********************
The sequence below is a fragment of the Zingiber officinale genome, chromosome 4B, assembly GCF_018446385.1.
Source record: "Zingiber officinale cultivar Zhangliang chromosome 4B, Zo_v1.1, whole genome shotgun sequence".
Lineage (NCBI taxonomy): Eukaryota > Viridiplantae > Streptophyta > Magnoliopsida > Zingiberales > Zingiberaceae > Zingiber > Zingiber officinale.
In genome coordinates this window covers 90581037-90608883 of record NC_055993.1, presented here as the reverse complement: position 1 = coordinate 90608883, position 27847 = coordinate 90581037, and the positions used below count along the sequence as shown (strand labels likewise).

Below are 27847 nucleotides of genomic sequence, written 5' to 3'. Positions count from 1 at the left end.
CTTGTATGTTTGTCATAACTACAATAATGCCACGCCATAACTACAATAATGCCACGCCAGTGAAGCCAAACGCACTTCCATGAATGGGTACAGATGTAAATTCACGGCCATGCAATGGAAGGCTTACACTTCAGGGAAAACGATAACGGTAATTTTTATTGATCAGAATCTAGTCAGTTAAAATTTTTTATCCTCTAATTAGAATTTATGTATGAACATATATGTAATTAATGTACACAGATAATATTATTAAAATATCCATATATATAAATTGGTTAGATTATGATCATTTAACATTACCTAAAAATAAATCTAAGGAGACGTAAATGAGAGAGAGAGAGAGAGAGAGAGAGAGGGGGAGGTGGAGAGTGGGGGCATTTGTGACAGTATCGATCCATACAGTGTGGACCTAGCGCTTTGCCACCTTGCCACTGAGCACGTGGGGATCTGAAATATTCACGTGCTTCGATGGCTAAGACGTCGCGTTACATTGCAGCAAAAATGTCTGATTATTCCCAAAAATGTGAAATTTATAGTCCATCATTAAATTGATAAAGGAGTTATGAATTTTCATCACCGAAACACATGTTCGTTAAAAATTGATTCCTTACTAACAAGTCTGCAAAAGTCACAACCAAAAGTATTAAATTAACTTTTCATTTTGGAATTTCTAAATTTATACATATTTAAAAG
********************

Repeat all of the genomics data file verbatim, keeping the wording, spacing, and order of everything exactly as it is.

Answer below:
The sequence below is a fragment of the Zingiber officinale genome, chromosome 4B, assembly GCF_018446385.1.
Source record: "Zingiber officinale cultivar Zhangliang chromosome 4B, Zo_v1.1, whole genome shotgun sequence".
Lineage (NCBI taxonomy): Eukaryota > Viridiplantae > Streptophyta > Magnoliopsida > Zingiberales > Zingiberaceae > Zingiber > Zingiber officinale.
In genome coordinates this window covers 90581037-90608883 of record NC_055993.1, presented here as the reverse complement: position 1 = coordinate 90608883, position 27847 = coordinate 90581037, and the positions used below count along the sequence as shown (strand labels likewise).

Below are 27847 nucleotides of genomic sequence, written 5' to 3'. Positions count from 1 at the left end.
CTTGTATGTTTGTCATAACTACAATAATGCCACGCCATAACTACAATAATGCCACGCCAGTGAAGCCAAACGCACTTCCATGAATGGGTACAGATGTAAATTCACGGCCATGCAATGGAAGGCTTACACTTCAGGGAAAACGATAACGGTAATTTTTATTGATCAGAATCTAGTCAGTTAAAATTTTTTATCCTCTAATTAGAATTTATGTATGAACATATATGTAATTAATGTACACAGATAATATTATTAAAATATCCATATATATAAATTGGTTAGATTATGATCATTTAACATTACCTAAAAATAAATCTAAGGAGACGTAAATGAGAGAGAGAGAGAGAGAGAGAGAGAGGGGGAGGTGGAGAGTGGGGGCATTTGTGACAGTATCGATCCATACAGTGTGGACCTAGCGCTTTGCCACCTTGCCACTGAGCACGTGGGGATCTGAAATATTCACGTGCTTCGATGGCTAAGACGTCGCGTTACATTGCAGCAAAAATGTCTGATTATTCCCAAAAATGTGAAATTTATAGTCCATCATTAAATTGATAAAGGAGTTATGAATTTTCATCACCGAAACACATGTTCGTTAAAAATTGATTCCTTACTAACAAGTCTGCAAAAGTCACAACCAAAAGTATTAAATTAACTTTTCATTTTGGAATTTCTAAATTTATACATATTTAAAAG